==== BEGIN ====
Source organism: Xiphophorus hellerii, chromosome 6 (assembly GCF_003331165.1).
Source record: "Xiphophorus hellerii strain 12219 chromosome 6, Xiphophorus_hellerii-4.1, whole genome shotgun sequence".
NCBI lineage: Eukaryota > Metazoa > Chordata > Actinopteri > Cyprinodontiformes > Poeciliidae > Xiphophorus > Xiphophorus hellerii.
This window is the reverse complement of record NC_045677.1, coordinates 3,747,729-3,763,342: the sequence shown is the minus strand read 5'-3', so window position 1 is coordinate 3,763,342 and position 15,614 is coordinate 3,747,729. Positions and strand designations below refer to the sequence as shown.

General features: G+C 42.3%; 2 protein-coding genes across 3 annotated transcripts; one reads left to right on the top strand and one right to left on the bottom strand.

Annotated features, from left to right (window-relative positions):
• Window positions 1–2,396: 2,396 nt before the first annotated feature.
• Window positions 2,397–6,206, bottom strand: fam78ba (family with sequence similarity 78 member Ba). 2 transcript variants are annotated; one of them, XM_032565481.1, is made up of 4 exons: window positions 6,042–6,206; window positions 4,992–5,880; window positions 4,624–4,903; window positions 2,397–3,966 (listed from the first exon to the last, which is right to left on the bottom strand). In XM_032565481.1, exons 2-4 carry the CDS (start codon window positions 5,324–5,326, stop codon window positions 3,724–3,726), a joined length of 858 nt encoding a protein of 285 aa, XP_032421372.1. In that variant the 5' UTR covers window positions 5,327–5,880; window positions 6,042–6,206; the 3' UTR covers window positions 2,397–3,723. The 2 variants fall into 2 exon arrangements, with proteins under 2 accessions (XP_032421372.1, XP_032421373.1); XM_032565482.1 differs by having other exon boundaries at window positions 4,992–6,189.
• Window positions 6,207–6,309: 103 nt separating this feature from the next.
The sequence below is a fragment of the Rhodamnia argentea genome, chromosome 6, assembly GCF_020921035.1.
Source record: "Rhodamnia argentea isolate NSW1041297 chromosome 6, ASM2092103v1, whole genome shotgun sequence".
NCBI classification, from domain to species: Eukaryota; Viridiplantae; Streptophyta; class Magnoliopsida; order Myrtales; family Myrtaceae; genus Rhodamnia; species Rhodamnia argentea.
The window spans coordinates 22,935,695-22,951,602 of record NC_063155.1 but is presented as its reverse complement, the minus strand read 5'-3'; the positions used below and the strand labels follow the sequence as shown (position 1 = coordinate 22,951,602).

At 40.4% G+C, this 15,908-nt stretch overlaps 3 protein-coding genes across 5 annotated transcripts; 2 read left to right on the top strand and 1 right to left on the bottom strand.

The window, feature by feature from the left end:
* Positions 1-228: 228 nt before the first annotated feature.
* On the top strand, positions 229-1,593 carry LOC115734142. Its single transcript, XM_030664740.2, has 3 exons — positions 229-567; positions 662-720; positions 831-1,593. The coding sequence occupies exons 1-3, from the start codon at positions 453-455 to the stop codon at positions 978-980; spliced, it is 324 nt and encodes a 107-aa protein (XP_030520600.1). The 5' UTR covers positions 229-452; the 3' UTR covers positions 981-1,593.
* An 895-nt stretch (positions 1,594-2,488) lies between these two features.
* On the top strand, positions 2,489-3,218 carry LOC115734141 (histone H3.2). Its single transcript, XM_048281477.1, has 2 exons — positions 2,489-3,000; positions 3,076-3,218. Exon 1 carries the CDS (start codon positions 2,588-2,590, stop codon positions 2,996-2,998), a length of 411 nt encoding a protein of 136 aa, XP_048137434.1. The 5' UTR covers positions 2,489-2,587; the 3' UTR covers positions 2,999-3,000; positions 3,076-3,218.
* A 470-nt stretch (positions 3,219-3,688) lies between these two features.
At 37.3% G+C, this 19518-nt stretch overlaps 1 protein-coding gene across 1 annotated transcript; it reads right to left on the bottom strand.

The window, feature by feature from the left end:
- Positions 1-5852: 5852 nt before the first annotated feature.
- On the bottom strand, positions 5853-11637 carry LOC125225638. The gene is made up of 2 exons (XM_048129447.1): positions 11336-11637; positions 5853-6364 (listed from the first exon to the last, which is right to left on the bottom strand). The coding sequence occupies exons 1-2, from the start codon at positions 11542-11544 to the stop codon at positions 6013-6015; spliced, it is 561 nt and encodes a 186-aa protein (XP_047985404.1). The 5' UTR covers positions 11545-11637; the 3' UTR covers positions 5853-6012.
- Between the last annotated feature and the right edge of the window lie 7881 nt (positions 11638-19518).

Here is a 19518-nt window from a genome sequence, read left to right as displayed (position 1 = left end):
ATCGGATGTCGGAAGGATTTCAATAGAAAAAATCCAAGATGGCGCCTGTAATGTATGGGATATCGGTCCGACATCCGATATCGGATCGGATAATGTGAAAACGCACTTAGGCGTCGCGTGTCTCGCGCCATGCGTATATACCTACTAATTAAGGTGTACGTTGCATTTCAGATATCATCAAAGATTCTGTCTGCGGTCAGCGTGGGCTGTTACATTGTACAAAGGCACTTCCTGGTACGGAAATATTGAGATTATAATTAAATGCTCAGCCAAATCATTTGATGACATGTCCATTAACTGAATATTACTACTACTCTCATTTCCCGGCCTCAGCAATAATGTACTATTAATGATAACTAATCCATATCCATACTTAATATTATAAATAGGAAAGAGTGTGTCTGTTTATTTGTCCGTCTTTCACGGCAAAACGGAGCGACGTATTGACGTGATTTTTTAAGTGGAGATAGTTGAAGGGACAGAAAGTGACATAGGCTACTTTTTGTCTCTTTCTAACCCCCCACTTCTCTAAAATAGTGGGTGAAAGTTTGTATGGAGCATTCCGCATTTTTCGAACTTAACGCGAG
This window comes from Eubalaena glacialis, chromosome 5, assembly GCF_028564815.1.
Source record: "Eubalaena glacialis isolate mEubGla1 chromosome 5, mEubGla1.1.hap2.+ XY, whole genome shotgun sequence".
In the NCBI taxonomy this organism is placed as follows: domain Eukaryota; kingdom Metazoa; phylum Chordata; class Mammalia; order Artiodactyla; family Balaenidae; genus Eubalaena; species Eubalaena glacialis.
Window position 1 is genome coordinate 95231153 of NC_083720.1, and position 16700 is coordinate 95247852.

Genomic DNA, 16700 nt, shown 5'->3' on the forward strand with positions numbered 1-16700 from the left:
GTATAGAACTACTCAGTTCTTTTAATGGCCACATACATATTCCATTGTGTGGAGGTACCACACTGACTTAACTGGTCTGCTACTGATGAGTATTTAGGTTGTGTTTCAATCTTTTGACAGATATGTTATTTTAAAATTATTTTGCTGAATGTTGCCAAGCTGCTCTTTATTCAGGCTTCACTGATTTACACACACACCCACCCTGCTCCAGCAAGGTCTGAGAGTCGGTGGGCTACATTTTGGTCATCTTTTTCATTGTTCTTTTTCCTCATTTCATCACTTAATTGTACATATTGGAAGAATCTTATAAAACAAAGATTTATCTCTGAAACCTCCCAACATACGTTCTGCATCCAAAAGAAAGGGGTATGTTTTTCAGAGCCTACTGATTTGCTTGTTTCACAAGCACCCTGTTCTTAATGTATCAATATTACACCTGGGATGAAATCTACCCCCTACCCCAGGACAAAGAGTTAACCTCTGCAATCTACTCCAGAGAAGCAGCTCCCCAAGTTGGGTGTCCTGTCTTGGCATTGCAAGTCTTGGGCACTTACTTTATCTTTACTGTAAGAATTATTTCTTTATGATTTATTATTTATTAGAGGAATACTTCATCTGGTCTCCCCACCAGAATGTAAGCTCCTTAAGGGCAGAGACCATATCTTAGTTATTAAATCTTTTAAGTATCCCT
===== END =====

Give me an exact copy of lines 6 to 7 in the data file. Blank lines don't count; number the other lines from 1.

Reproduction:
Annotated features, from left to right (window-relative positions):
• Window positions 1–2,396: 2,396 nt before the first annotated feature.